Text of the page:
37 Australians among 298 killed on MH17 crash in Ukraine
Thirt were aboard a Malaysia Airlines plane shot down by a missile fired by Russian-based rebels in Ukraine, killing all 298 on board.
Ukraine’s government and pro-Russian insurgents traded blame for the disaster, with comments attributed to a rebel chief suggesting his men may have downed Malaysia Airlines flight MH17 by mistake, believing it was a Ukrainian army transport plane.
“As this stands this looks less like an accident than a crime,” Tony Abbott told parliament, adding the Boeing 777 appeared to have been brought down by Russian-backed rebels.
“And if so the perpetrators must be brought to justice.’’
Opposition Leader Bill Shorten added: “This is a violation of the rules of civilisation.”
Confirming 28 Australians and delegates heading for a Melbourne AIDS conference were among the dead, Foreign Minister Julie Bishop said Australia demanded a full, independent inquiry into the crash and Australian officials would seek access to the crash site.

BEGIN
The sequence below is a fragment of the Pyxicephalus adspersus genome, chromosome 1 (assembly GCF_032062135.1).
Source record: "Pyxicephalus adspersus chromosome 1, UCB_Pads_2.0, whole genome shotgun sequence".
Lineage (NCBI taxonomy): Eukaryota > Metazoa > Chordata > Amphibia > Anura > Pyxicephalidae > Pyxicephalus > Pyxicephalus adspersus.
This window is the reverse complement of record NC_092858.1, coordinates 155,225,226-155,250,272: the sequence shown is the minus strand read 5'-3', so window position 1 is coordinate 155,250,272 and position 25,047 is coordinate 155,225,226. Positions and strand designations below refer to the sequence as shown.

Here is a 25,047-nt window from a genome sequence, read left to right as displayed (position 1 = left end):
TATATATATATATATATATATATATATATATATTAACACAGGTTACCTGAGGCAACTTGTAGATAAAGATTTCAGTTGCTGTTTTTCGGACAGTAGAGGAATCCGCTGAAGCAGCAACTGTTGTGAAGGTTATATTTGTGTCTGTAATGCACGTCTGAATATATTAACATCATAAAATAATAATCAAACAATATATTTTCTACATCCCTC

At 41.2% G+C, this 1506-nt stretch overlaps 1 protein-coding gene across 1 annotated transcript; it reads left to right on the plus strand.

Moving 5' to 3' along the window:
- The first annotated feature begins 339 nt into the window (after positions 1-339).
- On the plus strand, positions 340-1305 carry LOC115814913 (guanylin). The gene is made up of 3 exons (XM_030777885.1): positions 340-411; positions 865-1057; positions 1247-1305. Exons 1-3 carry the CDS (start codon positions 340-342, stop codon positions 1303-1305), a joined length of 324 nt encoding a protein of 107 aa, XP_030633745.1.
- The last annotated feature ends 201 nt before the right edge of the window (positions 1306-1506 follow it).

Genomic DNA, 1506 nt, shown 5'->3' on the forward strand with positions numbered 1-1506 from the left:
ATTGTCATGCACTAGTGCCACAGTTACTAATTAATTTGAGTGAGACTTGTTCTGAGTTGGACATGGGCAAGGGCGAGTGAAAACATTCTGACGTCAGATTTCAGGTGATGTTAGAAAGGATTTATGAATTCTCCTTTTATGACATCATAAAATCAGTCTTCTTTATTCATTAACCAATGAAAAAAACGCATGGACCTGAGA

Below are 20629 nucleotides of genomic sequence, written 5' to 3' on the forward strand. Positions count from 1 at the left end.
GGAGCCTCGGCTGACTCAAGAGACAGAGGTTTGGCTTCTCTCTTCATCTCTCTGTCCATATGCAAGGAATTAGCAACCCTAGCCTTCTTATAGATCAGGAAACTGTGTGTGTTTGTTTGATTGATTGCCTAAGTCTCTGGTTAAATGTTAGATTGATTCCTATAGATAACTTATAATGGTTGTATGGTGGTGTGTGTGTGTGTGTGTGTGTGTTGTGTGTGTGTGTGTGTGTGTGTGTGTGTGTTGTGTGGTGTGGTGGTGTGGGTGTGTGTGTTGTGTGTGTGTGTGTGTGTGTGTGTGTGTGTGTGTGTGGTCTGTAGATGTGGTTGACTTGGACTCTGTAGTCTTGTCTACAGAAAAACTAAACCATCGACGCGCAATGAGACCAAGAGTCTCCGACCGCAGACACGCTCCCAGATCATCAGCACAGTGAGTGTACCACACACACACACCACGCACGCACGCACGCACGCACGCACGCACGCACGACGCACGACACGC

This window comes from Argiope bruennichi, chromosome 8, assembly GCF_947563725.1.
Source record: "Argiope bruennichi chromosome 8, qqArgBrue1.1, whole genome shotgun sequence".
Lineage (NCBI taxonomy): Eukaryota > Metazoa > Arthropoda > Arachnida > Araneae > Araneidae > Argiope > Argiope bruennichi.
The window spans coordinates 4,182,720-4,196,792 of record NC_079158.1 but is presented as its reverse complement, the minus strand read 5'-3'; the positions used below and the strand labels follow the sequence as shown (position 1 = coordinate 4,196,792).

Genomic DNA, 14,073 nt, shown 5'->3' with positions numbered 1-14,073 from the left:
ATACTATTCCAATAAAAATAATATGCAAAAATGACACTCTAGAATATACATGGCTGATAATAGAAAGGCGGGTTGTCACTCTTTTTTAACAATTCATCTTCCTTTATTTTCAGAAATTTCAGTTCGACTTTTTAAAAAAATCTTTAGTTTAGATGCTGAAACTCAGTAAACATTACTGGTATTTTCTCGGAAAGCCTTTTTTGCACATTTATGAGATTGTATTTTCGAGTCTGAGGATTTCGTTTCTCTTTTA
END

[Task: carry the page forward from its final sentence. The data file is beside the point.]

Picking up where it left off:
The Boeing 777-200ER, travelling from Amsterdam to Kuala Lumpur but carrying Australian-borne passengers, appeared to have broken up before impact and the burning wreckage was scattered over a wide area.
Malaysia said the plane had made no distress call.
American intelligence authorities believe a surface-to-air missile took down the passenger jet.
Dutch authorities have confirmed 28 Australians were on board a Malaysia Airlines passenger jet that was shot down by a ground-to-air missile over Ukraine, killing all 298 people on board.
Flight MH17 was en route from Amsterdam to Kuala Lumpur when it disappeared from radar screens.
US vice-president Joe Biden says the downing of the jet apparently was "not an accident" and that the passenger jet was "blown out of the sky".
The Ukrainian government and pro-Russian rebels have denied shooting down the plane. An humanitarian corridore has been agreed by both Russia and the Ukraine to allow investigations to commence.